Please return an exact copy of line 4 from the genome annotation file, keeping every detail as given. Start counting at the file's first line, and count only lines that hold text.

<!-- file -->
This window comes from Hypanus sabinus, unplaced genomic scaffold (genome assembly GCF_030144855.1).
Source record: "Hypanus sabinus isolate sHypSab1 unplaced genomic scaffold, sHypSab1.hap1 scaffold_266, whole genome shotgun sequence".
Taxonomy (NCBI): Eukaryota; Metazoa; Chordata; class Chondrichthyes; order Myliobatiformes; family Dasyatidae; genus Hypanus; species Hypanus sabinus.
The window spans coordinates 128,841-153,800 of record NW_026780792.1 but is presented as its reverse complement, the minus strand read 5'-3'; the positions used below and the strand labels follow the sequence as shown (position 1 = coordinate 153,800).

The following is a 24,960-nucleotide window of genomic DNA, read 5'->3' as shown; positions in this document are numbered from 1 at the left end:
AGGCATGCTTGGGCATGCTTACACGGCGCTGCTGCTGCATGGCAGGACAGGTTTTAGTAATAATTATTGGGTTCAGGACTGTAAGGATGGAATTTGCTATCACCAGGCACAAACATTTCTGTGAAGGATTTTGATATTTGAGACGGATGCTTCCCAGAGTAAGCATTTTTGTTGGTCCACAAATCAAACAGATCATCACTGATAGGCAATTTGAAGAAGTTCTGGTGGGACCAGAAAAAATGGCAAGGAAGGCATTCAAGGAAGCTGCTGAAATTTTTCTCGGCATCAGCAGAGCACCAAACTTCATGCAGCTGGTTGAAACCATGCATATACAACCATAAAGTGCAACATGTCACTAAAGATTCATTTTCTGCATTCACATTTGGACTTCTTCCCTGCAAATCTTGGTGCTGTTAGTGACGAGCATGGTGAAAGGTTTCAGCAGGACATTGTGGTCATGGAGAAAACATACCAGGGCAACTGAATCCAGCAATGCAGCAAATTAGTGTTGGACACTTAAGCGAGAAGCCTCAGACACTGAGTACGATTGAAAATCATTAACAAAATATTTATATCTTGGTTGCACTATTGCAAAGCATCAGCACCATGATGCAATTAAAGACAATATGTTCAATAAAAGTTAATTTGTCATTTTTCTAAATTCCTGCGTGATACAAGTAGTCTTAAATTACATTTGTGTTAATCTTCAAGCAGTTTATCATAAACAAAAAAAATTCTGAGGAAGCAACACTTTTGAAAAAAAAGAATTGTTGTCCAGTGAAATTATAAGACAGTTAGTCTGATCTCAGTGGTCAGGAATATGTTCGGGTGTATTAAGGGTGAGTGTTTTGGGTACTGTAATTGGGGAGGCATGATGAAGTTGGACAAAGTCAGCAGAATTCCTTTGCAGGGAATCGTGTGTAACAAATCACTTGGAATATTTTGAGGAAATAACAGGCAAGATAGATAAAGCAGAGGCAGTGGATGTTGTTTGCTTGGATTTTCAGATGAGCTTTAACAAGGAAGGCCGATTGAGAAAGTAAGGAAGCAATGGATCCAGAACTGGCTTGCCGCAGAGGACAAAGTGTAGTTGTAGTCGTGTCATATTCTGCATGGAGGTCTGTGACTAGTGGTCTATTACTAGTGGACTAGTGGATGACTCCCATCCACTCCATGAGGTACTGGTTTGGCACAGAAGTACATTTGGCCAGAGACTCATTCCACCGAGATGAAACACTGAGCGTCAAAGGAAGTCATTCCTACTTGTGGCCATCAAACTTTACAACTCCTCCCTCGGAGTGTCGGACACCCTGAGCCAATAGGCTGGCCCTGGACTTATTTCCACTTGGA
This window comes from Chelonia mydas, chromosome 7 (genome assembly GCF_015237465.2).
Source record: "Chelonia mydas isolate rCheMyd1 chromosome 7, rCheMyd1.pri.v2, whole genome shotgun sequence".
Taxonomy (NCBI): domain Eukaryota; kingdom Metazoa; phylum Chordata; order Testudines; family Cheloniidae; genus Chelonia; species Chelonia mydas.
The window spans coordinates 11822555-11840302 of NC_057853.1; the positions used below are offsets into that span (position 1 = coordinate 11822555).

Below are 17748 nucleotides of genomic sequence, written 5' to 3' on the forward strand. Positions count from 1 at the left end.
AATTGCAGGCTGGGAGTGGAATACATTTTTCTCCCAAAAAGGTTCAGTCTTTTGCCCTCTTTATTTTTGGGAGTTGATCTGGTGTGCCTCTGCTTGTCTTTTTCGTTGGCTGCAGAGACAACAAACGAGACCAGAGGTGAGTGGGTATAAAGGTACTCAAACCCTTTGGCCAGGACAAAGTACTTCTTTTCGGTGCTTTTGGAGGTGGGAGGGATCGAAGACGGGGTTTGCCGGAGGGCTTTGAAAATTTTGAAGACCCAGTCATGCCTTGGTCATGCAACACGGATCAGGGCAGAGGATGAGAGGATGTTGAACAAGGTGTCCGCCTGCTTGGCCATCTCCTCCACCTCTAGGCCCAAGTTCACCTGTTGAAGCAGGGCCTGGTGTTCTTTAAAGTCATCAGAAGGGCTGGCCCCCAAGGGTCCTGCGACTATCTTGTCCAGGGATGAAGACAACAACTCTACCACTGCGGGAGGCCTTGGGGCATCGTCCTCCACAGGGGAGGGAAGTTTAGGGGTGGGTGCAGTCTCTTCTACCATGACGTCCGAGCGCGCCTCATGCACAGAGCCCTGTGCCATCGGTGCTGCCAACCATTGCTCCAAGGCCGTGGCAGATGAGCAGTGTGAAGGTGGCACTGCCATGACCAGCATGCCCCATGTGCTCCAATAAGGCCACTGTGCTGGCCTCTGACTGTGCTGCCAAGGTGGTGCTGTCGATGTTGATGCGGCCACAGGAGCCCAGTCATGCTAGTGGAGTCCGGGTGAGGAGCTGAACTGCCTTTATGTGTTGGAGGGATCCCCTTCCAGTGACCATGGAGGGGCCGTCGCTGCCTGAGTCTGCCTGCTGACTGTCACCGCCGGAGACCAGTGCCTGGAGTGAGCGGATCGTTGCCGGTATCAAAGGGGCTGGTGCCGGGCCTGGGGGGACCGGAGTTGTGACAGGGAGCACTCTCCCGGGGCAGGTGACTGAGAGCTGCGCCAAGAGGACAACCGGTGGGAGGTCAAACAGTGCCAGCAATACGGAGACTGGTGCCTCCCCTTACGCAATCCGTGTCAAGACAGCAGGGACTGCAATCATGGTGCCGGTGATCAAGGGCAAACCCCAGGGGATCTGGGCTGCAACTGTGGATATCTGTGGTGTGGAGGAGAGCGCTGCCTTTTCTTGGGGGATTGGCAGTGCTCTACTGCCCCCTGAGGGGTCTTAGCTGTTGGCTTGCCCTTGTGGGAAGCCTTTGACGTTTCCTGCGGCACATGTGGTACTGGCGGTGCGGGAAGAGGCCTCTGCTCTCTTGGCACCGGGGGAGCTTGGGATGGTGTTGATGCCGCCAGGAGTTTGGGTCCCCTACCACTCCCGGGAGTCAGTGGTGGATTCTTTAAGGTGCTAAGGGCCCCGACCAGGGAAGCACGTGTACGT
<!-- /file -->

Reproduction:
The window spans coordinates 128,841-153,800 of record NW_026780792.1 but is presented as its reverse complement, the minus strand read 5'-3'; the positions used below and the strand labels follow the sequence as shown (position 1 = coordinate 153,800).